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Guidelines for managing captive Iberian ibex herds for conservation purposes

AuthorsEspinosa, José; López-Olvera, Jorge R. ; Cano-Manuel, Francisco J.; Fandos, Paulino; Pérez, Jesús M.; López-Graells, Clara; Ráez-Bravo, Arián; Mentaberre, Gregorio; Romero, Diego; Soriguer, Ramón C. ; Granados, José E.
KeywordsCapra pyrenaica
Captivity management
Conservation program
Health protocol
Wildlife enclosure
Issue DateDec-2017
CitationJournal for Nature Conservation 40: 24-32 (2017)
AbstractOverexploitation, pollution, habitat loss or emerging diseases have led to a large number of species to extinction. This has made zoos and wildlife enclosures expand their goals beyond entertainment and fun; their participation in conservation and research programs is important for the recovery of multiple species. To ensure success, staff need to know the specific requirements of each species. In case of the Iberian ibex (Capra pyreanica), a wild ungulate endemic to the Iberian Peninsula, different sarcoptic mange outbreaks caused dramatic declines of some ibex populations, which led managers and researchers to explore strategies aimed at preventing and controlling this disease and to reduce its impact on ibex populations. Such management plans included the creation of stock reservoirs as an in-situ conservation measure. The objective of the stock reservoir El Toril, as a key part of a general management plan, is to keep in captivity (in range) a sex and age structured representation of the free-ranging population, with most of its genetic variability, destined for conservation programs. However, under captivity conditions with potential for high concentration of animals, direct contact and stress occur and the appearance, transmission, and severity of diseases could be favored. Therefore, it is necessary to establish health protocols in order to guarantee animal welfare. Spanish Animal Health laws establish specific requirements and preventive measures for controlling diseases in captive populations: sarcoptic mange, tuberculosis, brucellosis and bluetongue are notifiable diseases, and the staff of the reservoir must apply specific diagnostic methods to detect them. The management recommendations presented here may be very useful for other managers involved in the conservation of wild ruminants.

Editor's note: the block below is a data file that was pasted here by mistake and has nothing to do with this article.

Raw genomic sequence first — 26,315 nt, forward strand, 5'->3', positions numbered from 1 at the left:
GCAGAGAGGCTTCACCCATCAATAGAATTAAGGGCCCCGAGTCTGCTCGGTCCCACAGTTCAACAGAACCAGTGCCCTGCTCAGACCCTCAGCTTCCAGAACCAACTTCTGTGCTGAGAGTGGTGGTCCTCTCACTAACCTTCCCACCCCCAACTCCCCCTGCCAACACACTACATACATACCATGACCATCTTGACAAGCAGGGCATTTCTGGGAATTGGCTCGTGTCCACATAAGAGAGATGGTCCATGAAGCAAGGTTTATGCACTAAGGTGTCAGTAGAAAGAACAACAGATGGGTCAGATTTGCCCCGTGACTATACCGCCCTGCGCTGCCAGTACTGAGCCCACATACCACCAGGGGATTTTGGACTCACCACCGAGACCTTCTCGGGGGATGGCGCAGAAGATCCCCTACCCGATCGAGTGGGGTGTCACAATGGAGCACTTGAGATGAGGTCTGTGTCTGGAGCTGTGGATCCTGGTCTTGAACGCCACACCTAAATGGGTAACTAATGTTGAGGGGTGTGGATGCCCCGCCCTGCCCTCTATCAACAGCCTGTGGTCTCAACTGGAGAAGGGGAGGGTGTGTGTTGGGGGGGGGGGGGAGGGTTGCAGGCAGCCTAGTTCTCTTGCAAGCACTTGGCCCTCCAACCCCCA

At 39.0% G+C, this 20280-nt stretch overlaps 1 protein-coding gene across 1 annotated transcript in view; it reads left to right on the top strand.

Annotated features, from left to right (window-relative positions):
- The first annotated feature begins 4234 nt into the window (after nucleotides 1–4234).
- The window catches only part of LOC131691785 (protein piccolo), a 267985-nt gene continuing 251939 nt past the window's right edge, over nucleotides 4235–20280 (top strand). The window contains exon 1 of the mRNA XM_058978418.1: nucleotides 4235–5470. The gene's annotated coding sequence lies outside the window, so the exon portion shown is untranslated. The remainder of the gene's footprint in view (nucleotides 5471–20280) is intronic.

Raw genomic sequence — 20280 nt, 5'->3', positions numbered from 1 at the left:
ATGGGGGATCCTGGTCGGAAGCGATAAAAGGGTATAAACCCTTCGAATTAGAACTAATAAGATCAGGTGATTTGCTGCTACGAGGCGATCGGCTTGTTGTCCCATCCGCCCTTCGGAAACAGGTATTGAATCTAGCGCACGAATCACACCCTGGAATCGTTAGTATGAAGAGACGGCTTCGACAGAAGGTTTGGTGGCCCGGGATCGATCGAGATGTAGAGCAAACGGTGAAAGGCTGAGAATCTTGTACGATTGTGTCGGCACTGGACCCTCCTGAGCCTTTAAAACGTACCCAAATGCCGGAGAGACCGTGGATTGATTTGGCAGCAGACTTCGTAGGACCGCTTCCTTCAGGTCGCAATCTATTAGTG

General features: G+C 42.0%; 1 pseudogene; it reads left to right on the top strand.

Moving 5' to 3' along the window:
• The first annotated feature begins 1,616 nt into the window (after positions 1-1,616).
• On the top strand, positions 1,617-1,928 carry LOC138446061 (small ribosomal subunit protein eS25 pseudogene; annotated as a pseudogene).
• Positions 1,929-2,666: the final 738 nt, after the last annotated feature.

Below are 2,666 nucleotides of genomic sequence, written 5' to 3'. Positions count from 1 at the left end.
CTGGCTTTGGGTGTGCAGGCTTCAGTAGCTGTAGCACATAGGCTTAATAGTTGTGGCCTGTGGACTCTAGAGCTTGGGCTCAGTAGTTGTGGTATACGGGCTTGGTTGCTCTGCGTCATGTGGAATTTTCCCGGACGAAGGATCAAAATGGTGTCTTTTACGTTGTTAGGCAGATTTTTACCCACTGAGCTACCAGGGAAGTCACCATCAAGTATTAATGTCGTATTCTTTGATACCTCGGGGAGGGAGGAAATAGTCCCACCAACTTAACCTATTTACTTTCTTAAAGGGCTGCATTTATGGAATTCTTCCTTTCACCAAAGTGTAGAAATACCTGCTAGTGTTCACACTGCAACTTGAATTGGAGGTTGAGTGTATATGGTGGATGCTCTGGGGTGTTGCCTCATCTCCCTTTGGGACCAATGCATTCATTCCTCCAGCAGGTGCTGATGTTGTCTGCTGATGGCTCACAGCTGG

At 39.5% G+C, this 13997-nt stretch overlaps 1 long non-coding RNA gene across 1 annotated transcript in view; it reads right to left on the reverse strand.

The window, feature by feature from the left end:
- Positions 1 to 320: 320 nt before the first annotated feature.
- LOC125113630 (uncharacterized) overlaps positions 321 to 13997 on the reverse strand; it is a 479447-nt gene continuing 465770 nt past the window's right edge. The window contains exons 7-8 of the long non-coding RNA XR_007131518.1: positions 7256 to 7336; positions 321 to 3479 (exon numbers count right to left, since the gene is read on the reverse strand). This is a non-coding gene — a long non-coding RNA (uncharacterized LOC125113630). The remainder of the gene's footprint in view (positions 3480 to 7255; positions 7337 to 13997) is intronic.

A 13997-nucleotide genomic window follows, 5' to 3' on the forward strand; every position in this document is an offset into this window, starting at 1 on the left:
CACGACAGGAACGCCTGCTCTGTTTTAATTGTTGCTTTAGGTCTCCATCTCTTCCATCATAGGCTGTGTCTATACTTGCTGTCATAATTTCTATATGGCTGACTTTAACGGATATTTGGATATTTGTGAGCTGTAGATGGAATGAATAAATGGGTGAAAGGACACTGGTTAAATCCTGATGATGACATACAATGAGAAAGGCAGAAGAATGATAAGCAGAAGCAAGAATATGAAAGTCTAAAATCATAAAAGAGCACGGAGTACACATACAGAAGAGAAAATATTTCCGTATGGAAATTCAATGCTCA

Publisher version (URL)http://doi.org/10.1016/j.jnc.2017.09.002
Appears in Collections:(EBD) Artículos
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